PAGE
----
When the Patient Is a Hostage

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by Brad Dell |

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hostage bargaining syndrome, depression and CF

The gastroenterologist (GI doctor) shut the clinic door and towered over me, strong, bronzed, and healthy. He checked my chart and saw I had lost 3 pounds. He abruptly barked at me about my “lack of effort” in gaining weight. He yelled that it’s as simple as forcing more food into my mouth, that he could easily do it, if he were me, that I must want to die, and that I “gave up.” Being a hot-blooded 18-year-old, I couldn’t help biting back that he didn’t have an ounce of understanding as to how difficult it is to force in 3,700 calories while constantly battling nausea and lacking a lick of appetite. He didn’t take too kindly to this. I lost 3 more pounds in sweat weight as he hurled outrage at me.

Weeks later, he prescribed a medicine that gave me terrible anxiety — and he insisted that it wasn’t a real side effect, despite pharmaceutical information stating otherwise. Later, he stuck a probe into my stomach without sedation and ignored me as I complained of intense nausea and pain — this ended with me vomiting in a bucket while lying on my back and aspirating. I can’t prove it, but I felt he had me undergo the procedure without relaxants and anti-nausea medication as a punishment for my past unwillingness to sit back and blindly take whatever commands he gave me. In both cases, I begged him to listen to me. In both cases, he let pride get the best of him and I paid the price in excess pain and anxiety.

Hostage bargaining syndrome

Whether the procedure’s handling was truly a conscious punishment or not isn’t the point. Rather, the fact that I felt it was a punishment is important. It showed that I feared the doctor who held my safety in his hands. I learned that criticizing an egotistical man with a medical doctorate, the expert, has harsh consequences. But it shouldn’t be that way. Doctors are service providers, not our masters. As an adult, I should have complete control of my body and the right to question what is being done to it. Instead, I was paralyzed with fear when facing the doctor — I was a hostage. I had to accept his every decision to avoid the possibility of worse decisions.

A study was published in 2017 about hostage bargaining syndrome (HBS). It says the following:

“Patients are often reluctant to assert their interests in the presence of clinicians, whom they see as experts. The higher the stakes of a health decision, the more entrenched the socially sanctioned roles of patient and clinician can become. As a result, many patients are susceptible to ‘hostage bargaining syndrome’ (HBS), whereby they behave as if negotiating for their health from a position of fear and confusion. It may manifest as understating a concern, asking for less than what is desired or needed, or even remaining silent against one’s better judgment. When HBS persists and escalates, a patient may succumb to learned helplessness, making his or her authentic involvement in shared decision-making almost impossible.”

CFers and their loved ones negotiate with their healthcare providers more often than the average person, so our risk of encountering HBS is naturally increased. When some medical professionals dangle the word “noncompliance” in front of our noses, how can we feel safe in questioning their decisions? The word “noncompliance” in our medical records can ruin our chances of getting a lung transplant.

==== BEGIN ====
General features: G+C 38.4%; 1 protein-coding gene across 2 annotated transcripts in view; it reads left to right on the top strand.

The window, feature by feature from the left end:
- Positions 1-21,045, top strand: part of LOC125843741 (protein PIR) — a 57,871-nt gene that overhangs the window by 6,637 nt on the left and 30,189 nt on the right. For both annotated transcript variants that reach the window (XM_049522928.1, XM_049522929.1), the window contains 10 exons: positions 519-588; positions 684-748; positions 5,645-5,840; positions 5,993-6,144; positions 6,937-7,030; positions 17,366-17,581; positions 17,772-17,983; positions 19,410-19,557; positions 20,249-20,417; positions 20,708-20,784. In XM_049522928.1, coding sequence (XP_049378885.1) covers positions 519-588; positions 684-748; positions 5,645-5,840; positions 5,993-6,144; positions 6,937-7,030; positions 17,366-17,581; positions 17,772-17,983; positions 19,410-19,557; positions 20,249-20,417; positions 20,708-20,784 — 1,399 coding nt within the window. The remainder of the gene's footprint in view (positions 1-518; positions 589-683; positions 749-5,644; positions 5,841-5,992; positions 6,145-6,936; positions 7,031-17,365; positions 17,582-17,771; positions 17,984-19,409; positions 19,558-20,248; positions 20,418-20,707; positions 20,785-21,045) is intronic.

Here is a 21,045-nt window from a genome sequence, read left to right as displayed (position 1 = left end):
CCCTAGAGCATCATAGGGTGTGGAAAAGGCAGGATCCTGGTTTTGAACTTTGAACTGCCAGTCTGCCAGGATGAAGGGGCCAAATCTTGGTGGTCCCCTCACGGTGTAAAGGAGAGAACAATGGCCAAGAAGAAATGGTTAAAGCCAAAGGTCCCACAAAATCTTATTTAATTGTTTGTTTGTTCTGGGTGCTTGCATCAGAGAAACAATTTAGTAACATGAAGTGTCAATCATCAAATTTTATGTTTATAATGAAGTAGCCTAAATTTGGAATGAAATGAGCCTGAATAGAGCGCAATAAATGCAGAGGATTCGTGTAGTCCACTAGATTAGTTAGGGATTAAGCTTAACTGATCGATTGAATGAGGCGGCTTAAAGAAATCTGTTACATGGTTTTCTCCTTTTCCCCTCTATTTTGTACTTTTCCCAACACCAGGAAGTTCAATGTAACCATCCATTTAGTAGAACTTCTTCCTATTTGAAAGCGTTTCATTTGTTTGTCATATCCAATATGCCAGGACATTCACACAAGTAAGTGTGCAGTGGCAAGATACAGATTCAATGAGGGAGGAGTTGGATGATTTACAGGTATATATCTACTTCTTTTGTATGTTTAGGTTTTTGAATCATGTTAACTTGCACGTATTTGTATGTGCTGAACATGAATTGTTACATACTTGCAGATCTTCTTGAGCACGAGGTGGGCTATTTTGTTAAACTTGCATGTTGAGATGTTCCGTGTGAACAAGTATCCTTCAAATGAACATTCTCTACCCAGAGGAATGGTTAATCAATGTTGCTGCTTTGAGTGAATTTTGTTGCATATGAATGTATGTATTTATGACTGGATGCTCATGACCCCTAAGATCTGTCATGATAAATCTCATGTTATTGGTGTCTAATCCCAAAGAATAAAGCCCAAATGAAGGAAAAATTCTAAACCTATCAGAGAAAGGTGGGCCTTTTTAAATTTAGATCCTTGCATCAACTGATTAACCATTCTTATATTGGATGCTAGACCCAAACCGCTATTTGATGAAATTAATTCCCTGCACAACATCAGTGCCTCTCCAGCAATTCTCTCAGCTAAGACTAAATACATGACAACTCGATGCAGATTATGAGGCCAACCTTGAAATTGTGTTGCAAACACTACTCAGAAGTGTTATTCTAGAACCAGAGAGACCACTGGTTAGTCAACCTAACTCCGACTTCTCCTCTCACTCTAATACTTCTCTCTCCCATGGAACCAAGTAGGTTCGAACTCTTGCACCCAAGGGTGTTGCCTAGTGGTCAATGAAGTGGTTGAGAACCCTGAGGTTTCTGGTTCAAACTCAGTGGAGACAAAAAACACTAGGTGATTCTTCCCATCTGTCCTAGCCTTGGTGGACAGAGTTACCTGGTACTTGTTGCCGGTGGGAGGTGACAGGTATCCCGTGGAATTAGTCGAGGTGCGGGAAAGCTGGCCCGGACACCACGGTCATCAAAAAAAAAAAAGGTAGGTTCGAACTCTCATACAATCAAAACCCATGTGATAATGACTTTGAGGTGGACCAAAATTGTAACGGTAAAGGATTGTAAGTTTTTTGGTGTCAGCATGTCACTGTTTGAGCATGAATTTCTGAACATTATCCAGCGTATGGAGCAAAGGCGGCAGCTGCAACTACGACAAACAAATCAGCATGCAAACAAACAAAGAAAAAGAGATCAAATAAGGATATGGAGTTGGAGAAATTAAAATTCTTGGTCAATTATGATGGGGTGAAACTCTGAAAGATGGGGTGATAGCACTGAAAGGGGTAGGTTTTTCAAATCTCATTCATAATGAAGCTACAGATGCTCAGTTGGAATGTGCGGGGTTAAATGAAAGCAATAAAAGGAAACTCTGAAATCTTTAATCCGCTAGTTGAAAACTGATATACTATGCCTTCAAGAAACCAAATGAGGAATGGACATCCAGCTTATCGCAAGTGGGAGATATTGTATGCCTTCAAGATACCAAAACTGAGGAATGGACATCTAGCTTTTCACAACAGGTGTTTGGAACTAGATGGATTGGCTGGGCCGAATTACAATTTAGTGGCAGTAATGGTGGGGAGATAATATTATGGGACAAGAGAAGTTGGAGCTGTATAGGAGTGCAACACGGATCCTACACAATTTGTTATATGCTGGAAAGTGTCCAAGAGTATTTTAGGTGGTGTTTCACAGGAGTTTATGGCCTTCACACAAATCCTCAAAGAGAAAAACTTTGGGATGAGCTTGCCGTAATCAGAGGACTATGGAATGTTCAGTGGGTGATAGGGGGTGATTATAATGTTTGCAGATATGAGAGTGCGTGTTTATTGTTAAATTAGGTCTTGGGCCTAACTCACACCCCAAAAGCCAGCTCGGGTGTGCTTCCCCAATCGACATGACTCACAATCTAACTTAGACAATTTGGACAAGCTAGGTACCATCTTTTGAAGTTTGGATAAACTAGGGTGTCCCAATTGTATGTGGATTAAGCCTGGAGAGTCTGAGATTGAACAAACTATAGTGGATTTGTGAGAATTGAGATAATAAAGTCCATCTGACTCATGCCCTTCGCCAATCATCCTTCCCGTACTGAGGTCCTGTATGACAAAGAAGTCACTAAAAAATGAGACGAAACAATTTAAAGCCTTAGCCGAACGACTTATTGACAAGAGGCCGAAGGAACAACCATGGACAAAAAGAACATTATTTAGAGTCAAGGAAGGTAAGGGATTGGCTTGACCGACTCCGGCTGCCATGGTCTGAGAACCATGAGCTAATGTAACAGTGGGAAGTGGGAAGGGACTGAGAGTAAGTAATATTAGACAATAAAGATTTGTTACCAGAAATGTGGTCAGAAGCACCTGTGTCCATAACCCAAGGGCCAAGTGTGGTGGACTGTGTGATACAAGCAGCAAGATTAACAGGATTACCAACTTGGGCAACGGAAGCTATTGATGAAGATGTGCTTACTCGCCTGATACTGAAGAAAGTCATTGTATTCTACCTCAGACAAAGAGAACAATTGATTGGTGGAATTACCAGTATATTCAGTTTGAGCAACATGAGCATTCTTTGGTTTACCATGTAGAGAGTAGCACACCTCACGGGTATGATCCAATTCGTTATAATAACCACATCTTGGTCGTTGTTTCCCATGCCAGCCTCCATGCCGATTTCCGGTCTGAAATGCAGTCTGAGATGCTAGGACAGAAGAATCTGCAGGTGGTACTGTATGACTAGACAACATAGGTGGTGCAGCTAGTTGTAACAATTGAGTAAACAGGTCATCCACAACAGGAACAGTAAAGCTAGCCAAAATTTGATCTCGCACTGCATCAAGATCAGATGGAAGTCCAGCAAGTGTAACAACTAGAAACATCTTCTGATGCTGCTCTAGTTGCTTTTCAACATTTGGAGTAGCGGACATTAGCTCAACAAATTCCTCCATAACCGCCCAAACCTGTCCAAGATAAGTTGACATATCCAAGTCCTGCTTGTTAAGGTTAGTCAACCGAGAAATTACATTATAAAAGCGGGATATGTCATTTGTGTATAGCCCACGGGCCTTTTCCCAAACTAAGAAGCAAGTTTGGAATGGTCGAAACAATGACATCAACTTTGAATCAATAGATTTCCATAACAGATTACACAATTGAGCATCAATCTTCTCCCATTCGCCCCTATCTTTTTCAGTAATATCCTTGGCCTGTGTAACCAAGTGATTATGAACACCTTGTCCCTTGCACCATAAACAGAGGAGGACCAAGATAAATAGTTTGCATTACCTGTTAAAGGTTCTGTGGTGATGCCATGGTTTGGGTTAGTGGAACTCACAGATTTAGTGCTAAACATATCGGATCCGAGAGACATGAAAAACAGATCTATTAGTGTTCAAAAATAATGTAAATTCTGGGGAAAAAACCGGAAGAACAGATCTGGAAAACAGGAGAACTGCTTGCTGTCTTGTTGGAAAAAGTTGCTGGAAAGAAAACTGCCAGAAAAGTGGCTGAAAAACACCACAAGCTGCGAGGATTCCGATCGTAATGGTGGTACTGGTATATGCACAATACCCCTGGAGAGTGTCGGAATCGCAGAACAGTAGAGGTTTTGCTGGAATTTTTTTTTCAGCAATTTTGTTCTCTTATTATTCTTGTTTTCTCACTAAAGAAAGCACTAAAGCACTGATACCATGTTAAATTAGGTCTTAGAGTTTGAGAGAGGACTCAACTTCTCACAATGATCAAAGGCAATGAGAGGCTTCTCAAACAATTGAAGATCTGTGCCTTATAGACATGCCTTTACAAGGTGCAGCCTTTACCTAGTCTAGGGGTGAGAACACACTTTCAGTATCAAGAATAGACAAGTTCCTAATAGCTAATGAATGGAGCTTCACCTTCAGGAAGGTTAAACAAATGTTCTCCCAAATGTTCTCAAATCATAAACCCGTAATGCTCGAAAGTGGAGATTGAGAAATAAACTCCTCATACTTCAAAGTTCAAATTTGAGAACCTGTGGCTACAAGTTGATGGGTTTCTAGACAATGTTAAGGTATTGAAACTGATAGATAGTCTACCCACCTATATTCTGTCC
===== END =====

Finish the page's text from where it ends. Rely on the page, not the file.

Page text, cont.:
What can we do?

The study gives methods providers can practice to reduce feelings of hostage bargaining syndrome — but those fall on providers, not the patient. We cannot always expect practitioners to have the humility to accept they may need to ease their aggression in our care.

Sometimes, the patient’s solution is as simple as firing the doctor. Luckily, a new GI doctor moved to my clinic, so I asked my CF doctor to quietly switch me from the cruel GI. Despite this switch, I was hesitant to speak up to other doctors from then on. But switching doctors isn’t always an option for people. I can’t count the number of times a fellow patient has said they accept the horrors their doctors subject them to because “there is only one of those specialists in my area.”

If you can’t switch doctors, I recommend speaking with other care providers. A medical team is a team. It has accountability expectations attached. Inform your clinic psychologist or director if you are uncomfortable with a team member’s behavior. They likely know the person in question better than you and can advise you on how to best deal with it — whether through strategic tips or speaking with that person as an advocate for you. If you feel you can’t trust other members of your team or want more formal action, contact your hospital’s social work team or your region’s department of health services.

We already feel hostage to our disease. We shouldn’t feel hostage to our medical team, too.


Note: Cystic Fibrosis News Today is strictly a news and information website about the disease. It does not provide medical advice, diagnosis, or treatment. This content is not intended to be a substitute for professional medical advice, diagnosis, or treatment. Always seek the advice of your physician or other qualified health provider with any questions you may have regarding a medical condition. Never disregard professional medical advice or delay in seeking it because of something you have read on this website. The opinions expressed in this column are not those of Cystic Fibrosis News Today, or its parent company, BioNews Services, and are intended to spark discussion about issues pertaining to cystic fibrosis.


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